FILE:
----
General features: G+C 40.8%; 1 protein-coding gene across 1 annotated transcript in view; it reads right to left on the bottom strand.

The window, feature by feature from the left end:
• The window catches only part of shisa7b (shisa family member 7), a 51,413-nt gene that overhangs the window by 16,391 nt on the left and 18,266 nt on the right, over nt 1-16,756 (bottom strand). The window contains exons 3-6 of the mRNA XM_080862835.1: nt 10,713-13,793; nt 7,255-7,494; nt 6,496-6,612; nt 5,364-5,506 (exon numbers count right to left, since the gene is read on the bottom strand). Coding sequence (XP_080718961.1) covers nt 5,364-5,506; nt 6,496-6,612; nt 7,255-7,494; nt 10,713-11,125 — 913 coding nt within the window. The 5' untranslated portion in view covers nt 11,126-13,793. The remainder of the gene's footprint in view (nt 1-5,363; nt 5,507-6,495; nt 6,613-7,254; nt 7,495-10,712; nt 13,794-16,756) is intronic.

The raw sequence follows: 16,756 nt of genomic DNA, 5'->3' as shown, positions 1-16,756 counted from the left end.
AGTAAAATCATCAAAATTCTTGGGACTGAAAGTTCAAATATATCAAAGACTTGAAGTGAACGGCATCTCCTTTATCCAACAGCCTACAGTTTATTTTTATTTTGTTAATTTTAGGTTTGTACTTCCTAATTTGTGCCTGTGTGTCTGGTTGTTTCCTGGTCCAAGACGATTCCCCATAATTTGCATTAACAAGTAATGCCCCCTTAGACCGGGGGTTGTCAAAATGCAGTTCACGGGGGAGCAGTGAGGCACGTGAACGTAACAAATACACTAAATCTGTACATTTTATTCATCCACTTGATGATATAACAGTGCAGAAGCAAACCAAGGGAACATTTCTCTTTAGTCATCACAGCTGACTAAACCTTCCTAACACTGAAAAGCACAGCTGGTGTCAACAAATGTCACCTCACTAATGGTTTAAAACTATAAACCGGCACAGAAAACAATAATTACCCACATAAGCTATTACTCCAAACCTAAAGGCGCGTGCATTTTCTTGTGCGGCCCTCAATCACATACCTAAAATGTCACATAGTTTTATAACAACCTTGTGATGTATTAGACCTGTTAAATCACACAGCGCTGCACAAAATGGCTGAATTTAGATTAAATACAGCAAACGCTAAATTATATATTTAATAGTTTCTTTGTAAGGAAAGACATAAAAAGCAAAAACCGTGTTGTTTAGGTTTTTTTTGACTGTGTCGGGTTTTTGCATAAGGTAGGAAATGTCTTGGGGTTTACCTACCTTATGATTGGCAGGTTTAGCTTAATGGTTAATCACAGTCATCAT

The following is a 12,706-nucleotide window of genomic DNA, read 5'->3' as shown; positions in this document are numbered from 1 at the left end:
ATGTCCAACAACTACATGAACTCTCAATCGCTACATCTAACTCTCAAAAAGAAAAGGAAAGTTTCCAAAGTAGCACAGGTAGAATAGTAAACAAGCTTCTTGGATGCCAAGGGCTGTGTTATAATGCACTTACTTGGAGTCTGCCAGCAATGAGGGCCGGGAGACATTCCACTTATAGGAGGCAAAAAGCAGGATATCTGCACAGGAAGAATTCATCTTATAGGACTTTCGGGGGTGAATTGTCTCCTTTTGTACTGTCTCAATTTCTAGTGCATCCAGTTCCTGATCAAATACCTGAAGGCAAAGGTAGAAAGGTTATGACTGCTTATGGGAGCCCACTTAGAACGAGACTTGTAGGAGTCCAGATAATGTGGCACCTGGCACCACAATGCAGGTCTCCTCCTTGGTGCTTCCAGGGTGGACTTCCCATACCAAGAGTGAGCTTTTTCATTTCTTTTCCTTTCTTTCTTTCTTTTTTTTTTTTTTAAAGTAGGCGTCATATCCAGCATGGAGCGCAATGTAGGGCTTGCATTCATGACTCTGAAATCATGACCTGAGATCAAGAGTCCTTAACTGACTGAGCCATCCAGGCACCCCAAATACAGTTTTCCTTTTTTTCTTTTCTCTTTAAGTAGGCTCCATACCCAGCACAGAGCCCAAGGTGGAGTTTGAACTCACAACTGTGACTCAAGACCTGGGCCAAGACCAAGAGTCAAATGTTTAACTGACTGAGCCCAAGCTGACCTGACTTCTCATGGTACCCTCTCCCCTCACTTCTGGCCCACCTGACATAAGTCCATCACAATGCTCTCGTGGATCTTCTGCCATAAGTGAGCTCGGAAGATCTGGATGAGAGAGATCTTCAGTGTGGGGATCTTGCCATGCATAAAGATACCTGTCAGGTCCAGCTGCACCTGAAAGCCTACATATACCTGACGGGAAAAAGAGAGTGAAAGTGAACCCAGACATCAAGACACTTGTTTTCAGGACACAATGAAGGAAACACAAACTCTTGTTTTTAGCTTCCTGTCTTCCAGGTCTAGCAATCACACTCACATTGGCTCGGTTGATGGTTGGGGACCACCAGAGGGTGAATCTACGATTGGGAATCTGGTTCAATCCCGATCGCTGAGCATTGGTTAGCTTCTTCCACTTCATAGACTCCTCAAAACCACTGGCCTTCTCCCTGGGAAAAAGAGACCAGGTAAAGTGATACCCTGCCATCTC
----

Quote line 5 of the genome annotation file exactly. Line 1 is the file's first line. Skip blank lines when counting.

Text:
AGTAAAATCATCAAAATTCTTGGGACTGAAAGTTCAAATATATCAAAGACTTGAAGTGAACGGCATCTCCTTTATCCAACAGCCTACAGTTTATTTTTATTTTGTTAATTTTAGGTTTGTACTTCCTAATTTGTGCCTGTGTGTCTGGTTGTTTCCTGGTCCAAGACGATTCCCCATAATTTGCATTAACAAGTAATGCCCCCTTAGACCGGGGGTTGTCAAAATGCAGTTCACGGGGGAGCAGTGAGGCACGTGAACGTAACAAATACACTAAATCTGTACATTTTATTCATCCACTTGATGATATAACAGTGCAGAAGCAAACCAAGGGAACATTTCTCTTTAGTCATCACAGCTGACTAAACCTTCCTAACACTGAAAAGCACAGCTGGTGTCAACAAATGTCACCTCACTAATGGTTTAAAACTATAAACCGGCACAGAAAACAATAATTACCCACATAAGCTATTACTCCAAACCTAAAGGCGCGTGCATTTTCTTGTGCGGCCCTCAATCACATACCTAAAATGTCACATAGTTTTATAACAACCTTGTGATGTATTAGACCTGTTAAATCACACAGCGCTGCACAAAATGGCTGAATTTAGATTAAATACAGCAAACGCTAAATTATATATTTAATAGTTTCTTTGTAAGGAAAGACATAAAAAGCAAAAACCGTGTTGTTTAGGTTTTTTTTGACTGTGTCGGGTTTTTGCATAAGGTAGGAAATGTCTTGGGGTTTACCTACCTTATGATTGGCAGGTTTAGCTTAATGGTTAATCACAGTCATCAT